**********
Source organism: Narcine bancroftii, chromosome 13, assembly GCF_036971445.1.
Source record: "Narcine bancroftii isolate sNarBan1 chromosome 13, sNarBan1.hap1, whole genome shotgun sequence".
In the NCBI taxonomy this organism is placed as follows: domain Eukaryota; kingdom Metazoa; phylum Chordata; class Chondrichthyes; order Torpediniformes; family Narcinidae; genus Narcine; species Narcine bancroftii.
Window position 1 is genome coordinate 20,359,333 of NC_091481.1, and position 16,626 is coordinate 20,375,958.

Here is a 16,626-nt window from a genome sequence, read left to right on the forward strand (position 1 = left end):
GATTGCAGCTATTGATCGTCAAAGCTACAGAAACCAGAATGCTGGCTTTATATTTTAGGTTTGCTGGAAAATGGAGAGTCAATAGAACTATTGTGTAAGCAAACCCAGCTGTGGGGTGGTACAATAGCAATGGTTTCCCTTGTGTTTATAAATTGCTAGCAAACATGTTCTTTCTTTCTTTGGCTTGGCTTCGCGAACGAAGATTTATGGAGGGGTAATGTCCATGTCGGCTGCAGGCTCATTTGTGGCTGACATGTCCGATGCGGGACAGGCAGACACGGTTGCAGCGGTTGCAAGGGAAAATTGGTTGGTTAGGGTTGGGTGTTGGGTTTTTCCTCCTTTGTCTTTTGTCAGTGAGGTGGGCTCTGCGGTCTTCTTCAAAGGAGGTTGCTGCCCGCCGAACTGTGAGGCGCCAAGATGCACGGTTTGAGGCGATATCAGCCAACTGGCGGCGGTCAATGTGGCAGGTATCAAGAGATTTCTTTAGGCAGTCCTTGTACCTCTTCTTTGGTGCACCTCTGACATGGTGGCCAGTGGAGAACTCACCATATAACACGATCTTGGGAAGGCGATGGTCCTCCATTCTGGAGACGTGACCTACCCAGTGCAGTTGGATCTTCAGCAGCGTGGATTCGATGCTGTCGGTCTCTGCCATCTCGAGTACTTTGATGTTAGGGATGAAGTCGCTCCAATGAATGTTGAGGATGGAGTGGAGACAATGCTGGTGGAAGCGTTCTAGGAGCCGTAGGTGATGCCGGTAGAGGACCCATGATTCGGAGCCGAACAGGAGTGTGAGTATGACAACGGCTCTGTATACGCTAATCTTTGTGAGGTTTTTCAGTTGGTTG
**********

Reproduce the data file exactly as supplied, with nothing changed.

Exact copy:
Source organism: Narcine bancroftii, chromosome 13, assembly GCF_036971445.1.
Source record: "Narcine bancroftii isolate sNarBan1 chromosome 13, sNarBan1.hap1, whole genome shotgun sequence".
In the NCBI taxonomy this organism is placed as follows: domain Eukaryota; kingdom Metazoa; phylum Chordata; class Chondrichthyes; order Torpediniformes; family Narcinidae; genus Narcine; species Narcine bancroftii.
Window position 1 is genome coordinate 20,359,333 of NC_091481.1, and position 16,626 is coordinate 20,375,958.

Here is a 16,626-nt window from a genome sequence, read left to right on the forward strand (position 1 = left end):
GATTGCAGCTATTGATCGTCAAAGCTACAGAAACCAGAATGCTGGCTTTATATTTTAGGTTTGCTGGAAAATGGAGAGTCAATAGAACTATTGTGTAAGCAAACCCAGCTGTGGGGTGGTACAATAGCAATGGTTTCCCTTGTGTTTATAAATTGCTAGCAAACATGTTCTTTCTTTCTTTGGCTTGGCTTCGCGAACGAAGATTTATGGAGGGGTAATGTCCATGTCGGCTGCAGGCTCATTTGTGGCTGACATGTCCGATGCGGGACAGGCAGACACGGTTGCAGCGGTTGCAAGGGAAAATTGGTTGGTTAGGGTTGGGTGTTGGGTTTTTCCTCCTTTGTCTTTTGTCAGTGAGGTGGGCTCTGCGGTCTTCTTCAAAGGAGGTTGCTGCCCGCCGAACTGTGAGGCGCCAAGATGCACGGTTTGAGGCGATATCAGCCAACTGGCGGCGGTCAATGTGGCAGGTATCAAGAGATTTCTTTAGGCAGTCCTTGTACCTCTTCTTTGGTGCACCTCTGACATGGTGGCCAGTGGAGAACTCACCATATAACACGATCTTGGGAAGGCGATGGTCCTCCATTCTGGAGACGTGACCTACCCAGTGCAGTTGGATCTTCAGCAGCGTGGATTCGATGCTGTCGGTCTCTGCCATCTCGAGTACTTTGATGTTAGGGATGAAGTCGCTCCAATGAATGTTGAGGATGGAGTGGAGACAATGCTGGTGGAAGCGTTCTAGGAGCCGTAGGTGATGCCGGTAGAGGACCCATGATTCGGAGCCGAACAGGAGTGTGAGTATGACAACGGCTCTGTATACGCTAATCTTTGTGAGGTTTTTCAGTTGGTTG